Alexander Povetkin (23-0, 16 KOs) will face Marco Huck (34-1, 25 KOs) Saturday in Stuttgart, Germany. The fight will be televised live in the U.S. exclusively by EPIX. As with past boxing shows carried by EPIX, it will also stream live on EPIXHD.com. Boxing fans can sign up for the stream for free with an email address.
Povetkin is best known for a few things that aren’t really high on a fighter’s priority list. First, he’s a heavyweight titlist … but not really. Povetkin defeated Ruslan Chagaev in August 2011 to be something the WBA is calling its “regular” champion after having “elevated” Wladimir Klitschko, who defeated David Haye for the real WBA title, to “super” champion. All that really means is that Povetkin, while carrying around a WBA title belt, isn’t the real WBA champion. Klitschko is. As such, Povetkin is not recognized as champion by this publication, though you may see him bandied around as such in other places.
Next, Povetkin is known as a protégé of legendary trainer Teddy Atlas. Boxing has a long history of great champions paired with equally great trainers — that’s not the issue. What is the issue, is that many boxing aficionados have attributed Povetkin’s success more to Atlas than to the fighter himself. That’d be like attributing more of Muhammad Ali’s success to Angelo Dundee than to Ali.
Maybe it has something to do with it, and maybe it doesn’t, but this will be Povetkin’s first fight without Atlas since the trainer started working with him in 2009.
Third, Povetkin has been brought along slowly — we’re talking glacially paced slowness here, folks. Atlas was brought in three years ago to specifically prepare Povetkin for dethroning a Klitschko. Despite numerous opportunities to make the fight, though, he’s refrained. Instead, he’s plodded along, mixing upper-class has-beens like Chagaev with “no-hopers” like Nicolai Firtha along the way.
It’s been less than impressive.
Yet, despite it all, Povetkin is ranked third among heavyweights in the world by any ratings board worth its salt, and rightfully so. Until proven otherwise, Alexander Povetkin remains the best heavyweight in the world not named Wlad or Vitali Klitschko.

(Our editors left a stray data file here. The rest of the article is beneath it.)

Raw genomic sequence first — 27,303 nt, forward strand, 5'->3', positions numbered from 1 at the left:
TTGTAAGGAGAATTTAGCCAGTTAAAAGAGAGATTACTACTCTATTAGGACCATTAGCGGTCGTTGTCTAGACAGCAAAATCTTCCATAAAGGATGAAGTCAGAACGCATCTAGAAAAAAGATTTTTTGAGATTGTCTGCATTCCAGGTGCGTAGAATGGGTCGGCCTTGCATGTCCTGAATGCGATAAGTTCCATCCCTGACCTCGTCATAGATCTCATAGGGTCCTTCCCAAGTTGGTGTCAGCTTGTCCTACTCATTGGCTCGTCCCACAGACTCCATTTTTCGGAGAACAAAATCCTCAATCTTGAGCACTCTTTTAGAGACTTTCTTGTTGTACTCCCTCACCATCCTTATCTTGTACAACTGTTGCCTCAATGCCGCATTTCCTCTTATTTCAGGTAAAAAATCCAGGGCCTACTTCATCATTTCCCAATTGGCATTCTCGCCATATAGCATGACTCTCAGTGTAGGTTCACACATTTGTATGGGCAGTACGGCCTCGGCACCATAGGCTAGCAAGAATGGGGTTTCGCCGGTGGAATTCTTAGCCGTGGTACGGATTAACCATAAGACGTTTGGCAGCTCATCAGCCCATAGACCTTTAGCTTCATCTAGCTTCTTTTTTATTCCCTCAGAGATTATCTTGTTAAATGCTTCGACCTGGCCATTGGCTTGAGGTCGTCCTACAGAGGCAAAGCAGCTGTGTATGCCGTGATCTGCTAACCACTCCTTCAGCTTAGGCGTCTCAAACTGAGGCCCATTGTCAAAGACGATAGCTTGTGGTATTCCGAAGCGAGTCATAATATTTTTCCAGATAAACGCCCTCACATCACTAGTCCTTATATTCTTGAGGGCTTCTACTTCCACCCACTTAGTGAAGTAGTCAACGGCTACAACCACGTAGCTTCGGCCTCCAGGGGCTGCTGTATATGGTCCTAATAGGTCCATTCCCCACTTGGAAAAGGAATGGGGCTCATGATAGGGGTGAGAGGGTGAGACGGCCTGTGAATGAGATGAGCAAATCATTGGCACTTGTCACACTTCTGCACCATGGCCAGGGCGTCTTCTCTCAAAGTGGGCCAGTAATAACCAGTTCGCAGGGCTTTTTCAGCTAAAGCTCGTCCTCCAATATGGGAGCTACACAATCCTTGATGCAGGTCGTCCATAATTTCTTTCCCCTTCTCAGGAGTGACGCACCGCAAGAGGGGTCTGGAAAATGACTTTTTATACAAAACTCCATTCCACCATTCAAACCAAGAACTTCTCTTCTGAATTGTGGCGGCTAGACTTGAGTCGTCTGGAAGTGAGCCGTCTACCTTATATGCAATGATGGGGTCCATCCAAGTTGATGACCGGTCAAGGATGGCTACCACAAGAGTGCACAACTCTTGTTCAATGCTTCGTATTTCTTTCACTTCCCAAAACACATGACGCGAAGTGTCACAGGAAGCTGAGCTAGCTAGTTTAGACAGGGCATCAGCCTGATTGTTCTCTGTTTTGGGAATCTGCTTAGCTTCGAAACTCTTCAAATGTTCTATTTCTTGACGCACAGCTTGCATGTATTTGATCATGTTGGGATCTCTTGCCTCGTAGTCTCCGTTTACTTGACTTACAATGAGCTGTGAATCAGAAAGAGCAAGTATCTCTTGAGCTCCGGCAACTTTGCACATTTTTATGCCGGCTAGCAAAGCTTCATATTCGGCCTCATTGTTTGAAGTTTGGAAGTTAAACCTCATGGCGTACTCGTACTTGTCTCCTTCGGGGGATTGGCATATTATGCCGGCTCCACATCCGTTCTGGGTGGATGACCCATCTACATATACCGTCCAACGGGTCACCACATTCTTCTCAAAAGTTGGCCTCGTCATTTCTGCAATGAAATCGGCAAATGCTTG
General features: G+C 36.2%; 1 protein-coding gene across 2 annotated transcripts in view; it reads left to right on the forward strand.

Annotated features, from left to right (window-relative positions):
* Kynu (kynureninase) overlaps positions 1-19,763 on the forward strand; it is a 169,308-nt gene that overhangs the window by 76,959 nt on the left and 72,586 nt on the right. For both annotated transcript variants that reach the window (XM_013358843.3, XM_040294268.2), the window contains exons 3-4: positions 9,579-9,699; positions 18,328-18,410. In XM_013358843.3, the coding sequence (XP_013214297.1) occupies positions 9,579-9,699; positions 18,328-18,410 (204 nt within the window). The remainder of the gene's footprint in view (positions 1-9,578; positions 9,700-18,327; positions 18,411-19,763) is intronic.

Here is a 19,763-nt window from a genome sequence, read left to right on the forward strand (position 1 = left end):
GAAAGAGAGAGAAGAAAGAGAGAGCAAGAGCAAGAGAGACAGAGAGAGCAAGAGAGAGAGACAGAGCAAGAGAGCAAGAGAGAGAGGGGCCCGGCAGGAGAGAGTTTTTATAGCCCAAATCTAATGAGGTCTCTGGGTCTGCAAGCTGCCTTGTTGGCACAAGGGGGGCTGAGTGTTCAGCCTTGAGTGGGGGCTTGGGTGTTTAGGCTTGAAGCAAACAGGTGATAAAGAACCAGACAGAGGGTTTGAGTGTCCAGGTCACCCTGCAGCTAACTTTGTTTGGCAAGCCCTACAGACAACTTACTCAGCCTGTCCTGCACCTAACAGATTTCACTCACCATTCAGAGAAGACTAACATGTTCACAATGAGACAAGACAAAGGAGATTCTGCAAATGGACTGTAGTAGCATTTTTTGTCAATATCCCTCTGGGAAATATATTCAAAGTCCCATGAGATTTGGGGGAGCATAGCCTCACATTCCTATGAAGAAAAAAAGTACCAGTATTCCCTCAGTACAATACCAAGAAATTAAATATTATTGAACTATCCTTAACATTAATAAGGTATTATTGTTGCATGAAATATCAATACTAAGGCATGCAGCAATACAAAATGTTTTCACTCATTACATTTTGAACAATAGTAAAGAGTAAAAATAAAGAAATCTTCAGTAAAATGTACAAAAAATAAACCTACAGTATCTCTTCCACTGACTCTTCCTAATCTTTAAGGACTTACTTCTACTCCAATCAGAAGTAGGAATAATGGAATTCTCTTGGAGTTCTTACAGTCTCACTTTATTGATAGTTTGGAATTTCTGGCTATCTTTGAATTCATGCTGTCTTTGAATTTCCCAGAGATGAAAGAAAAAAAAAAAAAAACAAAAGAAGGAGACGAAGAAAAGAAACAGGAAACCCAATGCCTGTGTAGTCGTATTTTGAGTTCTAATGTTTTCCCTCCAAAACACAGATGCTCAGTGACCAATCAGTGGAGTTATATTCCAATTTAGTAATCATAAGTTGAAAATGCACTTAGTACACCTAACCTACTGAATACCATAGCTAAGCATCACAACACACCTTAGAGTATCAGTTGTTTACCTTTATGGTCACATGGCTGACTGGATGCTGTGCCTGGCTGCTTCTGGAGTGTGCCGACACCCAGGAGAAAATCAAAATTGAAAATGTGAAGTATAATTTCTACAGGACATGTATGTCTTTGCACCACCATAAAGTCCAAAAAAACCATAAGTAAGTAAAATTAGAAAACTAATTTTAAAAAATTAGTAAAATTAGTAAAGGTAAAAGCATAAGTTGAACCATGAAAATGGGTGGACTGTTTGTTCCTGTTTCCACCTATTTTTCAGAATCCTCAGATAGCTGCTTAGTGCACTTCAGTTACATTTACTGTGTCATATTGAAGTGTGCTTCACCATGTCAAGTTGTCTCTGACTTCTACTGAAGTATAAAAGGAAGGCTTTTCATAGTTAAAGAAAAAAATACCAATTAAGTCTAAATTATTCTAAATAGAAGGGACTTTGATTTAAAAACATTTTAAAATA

Enter Marco Huck.
Huck is most certainly not a has-been or a “no-hoper.” He’s a young, tough and hungry cruiserweight looking to make a splash in boxing’s money division — and he hopes it’s a big one. The WBO cruiserweight champion is ranked No. 1 in the world in that division by The Boxing Tribune. He hasn’t lost a fight since his lone setback against the formidable Steve Cunningham way back in 2007. He’s a good boxer who likes to mix it up, and he’s confident he’ll be able to compete with the larger Povetkin.
“I would not have taken the fight if I didn’t believe in myself,” he said at the press conference on Wednesday. “Povetkin is good, but I can beat him. We once did sparring together, and he has bad memories of me. On Saturday I will be the new champ. He is going down!”
But can he really compete at (almost) the highest level of a division he’s moving up in weight to compete in? Povetkin is not so sure.
“At first I was surprised about Huck’s challenge,” he said, “because he has never fought at heavyweight before. But I am happy to defend my title against anybody out there. I am in great shape and I will win.”
If boxing fans know anything, it’s that a good big fighter beats a good small fighter. But that’s the question with this fight. Povetkin is most certainly a good fighter. Most would say the same thing about Huck. Are either of them great? Can Povetkin deliver the type of performance that vaults him into a fight against a Klitschko? Can Huck follow the footsteps of former cruiserweights like Evander Holyfield and David Haye who were able to overcome size differences and become heavyweight champions?
We find out Saturday.
Prediction: Povetkin and Huck put on a good show. Huck shows his mettle early and lands big shots but Povetkin earns the decision victory as the smaller fighter loses steam when they head into the championship rounds.